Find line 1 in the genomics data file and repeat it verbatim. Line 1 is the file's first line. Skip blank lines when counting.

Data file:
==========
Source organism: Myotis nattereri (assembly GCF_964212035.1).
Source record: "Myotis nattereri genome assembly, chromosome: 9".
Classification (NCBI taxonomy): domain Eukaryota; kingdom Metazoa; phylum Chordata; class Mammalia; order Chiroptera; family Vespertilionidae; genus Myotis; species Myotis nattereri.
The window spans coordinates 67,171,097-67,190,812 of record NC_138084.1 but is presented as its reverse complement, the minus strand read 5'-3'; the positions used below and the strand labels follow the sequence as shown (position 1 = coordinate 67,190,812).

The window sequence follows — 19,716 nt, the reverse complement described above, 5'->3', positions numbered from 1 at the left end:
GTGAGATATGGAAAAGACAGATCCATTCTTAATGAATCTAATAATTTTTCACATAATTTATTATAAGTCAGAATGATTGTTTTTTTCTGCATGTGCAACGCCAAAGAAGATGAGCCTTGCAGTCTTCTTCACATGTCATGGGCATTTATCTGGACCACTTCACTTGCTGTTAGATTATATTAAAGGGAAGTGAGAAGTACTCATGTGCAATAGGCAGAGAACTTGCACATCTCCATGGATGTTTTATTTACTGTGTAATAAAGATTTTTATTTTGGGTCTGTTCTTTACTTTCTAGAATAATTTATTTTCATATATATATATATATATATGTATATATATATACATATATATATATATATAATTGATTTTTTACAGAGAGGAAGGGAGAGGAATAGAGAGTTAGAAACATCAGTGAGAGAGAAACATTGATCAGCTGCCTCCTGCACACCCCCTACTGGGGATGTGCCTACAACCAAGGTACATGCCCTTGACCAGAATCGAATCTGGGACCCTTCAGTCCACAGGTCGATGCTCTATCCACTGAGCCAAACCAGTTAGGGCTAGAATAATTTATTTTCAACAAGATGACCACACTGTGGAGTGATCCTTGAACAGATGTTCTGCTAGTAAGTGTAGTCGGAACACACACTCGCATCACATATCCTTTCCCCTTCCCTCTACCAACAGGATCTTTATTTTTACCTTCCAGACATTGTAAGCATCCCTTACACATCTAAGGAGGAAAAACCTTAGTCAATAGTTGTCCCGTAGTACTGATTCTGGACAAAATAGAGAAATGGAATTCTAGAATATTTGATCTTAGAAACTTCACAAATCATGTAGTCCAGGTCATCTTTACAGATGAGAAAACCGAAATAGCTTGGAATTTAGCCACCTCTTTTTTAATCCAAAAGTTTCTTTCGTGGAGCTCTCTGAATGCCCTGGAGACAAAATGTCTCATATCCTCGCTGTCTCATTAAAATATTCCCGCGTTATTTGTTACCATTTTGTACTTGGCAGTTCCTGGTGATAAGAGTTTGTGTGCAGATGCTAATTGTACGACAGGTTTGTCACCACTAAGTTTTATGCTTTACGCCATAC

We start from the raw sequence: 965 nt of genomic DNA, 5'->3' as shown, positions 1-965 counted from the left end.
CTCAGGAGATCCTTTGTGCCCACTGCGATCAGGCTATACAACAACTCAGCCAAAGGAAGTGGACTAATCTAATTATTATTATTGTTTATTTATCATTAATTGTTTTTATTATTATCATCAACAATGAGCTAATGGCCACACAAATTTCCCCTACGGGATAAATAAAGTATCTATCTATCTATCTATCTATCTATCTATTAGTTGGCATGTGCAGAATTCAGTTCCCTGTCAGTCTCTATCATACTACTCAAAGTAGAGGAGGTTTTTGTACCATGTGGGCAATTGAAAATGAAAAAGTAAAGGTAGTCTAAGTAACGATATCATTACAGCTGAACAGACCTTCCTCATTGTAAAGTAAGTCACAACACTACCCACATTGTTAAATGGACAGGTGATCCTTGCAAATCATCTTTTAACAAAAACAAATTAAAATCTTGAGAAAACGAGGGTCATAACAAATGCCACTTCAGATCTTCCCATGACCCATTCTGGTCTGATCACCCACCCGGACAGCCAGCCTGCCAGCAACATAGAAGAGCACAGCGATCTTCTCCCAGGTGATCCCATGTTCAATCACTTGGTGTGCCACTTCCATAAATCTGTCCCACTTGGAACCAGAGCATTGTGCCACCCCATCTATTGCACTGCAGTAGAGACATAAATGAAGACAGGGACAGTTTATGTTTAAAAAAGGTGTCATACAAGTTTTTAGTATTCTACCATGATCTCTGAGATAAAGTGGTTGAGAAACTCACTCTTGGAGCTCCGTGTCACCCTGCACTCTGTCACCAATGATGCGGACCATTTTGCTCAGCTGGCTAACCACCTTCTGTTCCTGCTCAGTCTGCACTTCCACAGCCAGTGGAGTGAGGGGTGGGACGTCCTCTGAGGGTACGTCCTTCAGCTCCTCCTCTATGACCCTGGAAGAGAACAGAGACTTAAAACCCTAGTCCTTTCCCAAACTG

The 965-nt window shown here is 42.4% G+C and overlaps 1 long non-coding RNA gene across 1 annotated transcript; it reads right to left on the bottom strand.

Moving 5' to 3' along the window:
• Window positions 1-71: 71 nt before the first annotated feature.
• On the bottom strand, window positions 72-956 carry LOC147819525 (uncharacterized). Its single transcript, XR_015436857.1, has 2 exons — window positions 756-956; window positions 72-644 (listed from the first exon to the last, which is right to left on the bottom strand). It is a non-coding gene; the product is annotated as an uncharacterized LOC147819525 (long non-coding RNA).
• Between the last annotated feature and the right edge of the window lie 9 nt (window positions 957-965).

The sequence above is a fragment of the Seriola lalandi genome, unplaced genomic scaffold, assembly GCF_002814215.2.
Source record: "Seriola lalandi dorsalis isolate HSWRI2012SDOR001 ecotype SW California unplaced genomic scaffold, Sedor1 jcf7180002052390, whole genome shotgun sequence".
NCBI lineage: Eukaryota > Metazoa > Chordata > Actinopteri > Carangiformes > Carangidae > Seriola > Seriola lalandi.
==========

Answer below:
Source organism: Myotis nattereri (assembly GCF_964212035.1).